I'm often so wrapped up in mass culture that it's good to disengage once in a while. During our roadtrip to Vancouver I was without computer or TV for about 5 days. No laptop, smartphone, or any other screens, just a good old fashioned optical viewfinder to mediate reality. It was a true pleasure and I recommend the experience to anyone.
Of course there were disadvantages too. When I returned last night I found my kids had been playing on my computer and rearranged the desktop to a horribly camoflouged mountain scene.
Darn meddlers, I couldn't find anything. But on the plus side at least they hadn't relabeled all the files with nonsense names, a periodic habit on Tab's computer which is downstairs and more accessible. I changed the desktop back to what I like, a blank background I don't have to think about.
Looking at this screen for the first time in nearly a week, I noticed today how I'd divided it up unconsciously. It was just like a river, with eddies and currents and flow.
This red oval is the active area where I keep temporary files or ones undergoing editing.
It's a handy spot to drag and drop web images or URLs, for example the album covers now sitting there. In five minutes they'll be loaded into iTunes, then trashed. If the desktop were a river, this would be the fast moving center. Constantly changing and recharging, different from one moment to the next.
I can judge how active a project is by how close it is to the fast current. Things which require my immediate attention are near the active area. For example, this is where I put various Calls for Entry with impending deadlines.
I usually keep them here in this section until I've thought about them so long that it's too late to enter, then they go in the trash. But at least in theory this is a very active section. At any moment I could leap right into that fast current, if I chose to.
By contrast, this section way off in the right corner is stuff I never deal with.
My hard drive icon, Time Machine, an old Blurb Color Management document. This is the deep eddy behind the sandbar which just collects stuff forever.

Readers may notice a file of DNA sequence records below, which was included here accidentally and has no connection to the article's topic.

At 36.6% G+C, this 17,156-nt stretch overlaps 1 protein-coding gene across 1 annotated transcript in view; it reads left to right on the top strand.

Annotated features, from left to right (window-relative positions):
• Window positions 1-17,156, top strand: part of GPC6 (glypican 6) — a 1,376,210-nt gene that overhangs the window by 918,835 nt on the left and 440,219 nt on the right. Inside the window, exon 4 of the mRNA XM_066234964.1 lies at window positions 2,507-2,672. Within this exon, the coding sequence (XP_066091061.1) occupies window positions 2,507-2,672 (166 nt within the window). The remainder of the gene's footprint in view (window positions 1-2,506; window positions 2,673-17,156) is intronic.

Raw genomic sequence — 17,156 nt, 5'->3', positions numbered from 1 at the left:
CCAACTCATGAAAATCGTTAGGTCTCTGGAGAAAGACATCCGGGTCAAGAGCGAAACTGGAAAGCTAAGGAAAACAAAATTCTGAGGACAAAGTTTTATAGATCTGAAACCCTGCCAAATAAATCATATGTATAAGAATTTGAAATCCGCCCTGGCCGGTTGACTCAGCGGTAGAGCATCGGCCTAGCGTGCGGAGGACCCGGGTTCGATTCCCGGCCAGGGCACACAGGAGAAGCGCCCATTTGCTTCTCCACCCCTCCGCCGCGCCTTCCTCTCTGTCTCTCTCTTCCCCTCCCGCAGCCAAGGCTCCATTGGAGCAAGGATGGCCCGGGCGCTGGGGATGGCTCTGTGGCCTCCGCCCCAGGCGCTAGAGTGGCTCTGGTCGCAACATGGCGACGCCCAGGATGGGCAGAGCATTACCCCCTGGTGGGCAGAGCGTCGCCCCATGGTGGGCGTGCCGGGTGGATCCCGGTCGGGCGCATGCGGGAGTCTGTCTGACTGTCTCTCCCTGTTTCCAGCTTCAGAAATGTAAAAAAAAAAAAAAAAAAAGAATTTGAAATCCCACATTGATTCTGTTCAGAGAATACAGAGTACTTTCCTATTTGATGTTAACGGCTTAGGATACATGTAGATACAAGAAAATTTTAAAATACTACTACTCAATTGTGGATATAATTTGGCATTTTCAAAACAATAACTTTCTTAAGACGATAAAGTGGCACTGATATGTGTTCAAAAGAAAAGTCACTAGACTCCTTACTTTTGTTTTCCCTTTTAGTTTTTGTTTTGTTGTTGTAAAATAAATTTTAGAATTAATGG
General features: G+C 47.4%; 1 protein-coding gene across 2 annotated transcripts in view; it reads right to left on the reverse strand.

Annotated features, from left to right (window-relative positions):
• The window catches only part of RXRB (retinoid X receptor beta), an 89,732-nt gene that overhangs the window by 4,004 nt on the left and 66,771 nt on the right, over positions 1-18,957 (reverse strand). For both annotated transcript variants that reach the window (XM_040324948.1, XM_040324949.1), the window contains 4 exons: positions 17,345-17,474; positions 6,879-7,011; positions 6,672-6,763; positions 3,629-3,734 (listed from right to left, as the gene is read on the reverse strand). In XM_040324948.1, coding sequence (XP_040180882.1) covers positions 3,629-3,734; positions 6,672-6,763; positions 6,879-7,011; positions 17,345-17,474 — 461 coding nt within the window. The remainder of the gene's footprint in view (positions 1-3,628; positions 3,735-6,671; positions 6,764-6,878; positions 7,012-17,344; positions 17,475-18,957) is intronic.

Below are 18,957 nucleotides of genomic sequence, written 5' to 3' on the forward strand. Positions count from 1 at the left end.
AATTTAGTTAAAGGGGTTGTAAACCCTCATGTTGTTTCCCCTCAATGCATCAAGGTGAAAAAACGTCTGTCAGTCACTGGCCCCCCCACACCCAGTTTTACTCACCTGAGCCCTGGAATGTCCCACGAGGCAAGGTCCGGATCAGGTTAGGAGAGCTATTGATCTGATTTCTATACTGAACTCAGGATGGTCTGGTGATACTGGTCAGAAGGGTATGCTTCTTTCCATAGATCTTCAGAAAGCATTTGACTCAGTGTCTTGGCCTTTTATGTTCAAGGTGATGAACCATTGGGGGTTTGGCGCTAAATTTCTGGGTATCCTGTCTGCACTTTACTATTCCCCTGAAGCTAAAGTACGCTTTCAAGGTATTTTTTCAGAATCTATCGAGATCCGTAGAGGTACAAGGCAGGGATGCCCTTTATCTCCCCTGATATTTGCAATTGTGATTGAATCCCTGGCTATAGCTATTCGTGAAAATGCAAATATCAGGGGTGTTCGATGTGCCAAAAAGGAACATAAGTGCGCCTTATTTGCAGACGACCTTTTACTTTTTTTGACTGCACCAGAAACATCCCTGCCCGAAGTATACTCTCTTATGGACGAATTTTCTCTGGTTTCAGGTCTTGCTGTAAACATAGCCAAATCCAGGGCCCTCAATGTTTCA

At top center, safely away from any strong currents, are longterm photo projects, work projects, and web projects. They don't take up much space but nonetheless the folders are cavernous. And boring. No need to go there right now.
Here's where I keep folders for blog posts in various stages of completion.
And over here are the blog ideas without folders, just written thoughts in text files.
I like to think of these areas as active since they're close to the main flow, but sometimes it feels as if they're stuck in an eddy. Don't ask me how last year's taxes got in there.
Over here are URLs by photographers who've caught my eye recently.
When I see someone I like, I drag the URL into the upper left corner. Or should I call it deep left field? I should probably investigate these further at some point. It's on my list.
Books I've been putting off ordering:
This may be a slow moving part of the river but it's by no means an eddy. The annual Holiday gift-giving flood usually clears this stuff out.
I won't detail the entire desktop. You can look around and see for yourself what's there. But you know, the more I look it the more it looks like a morass of still puddles. Is the current even moving? Have the ideas oxbowed? Maybe I need a great flood to come along and stir things up.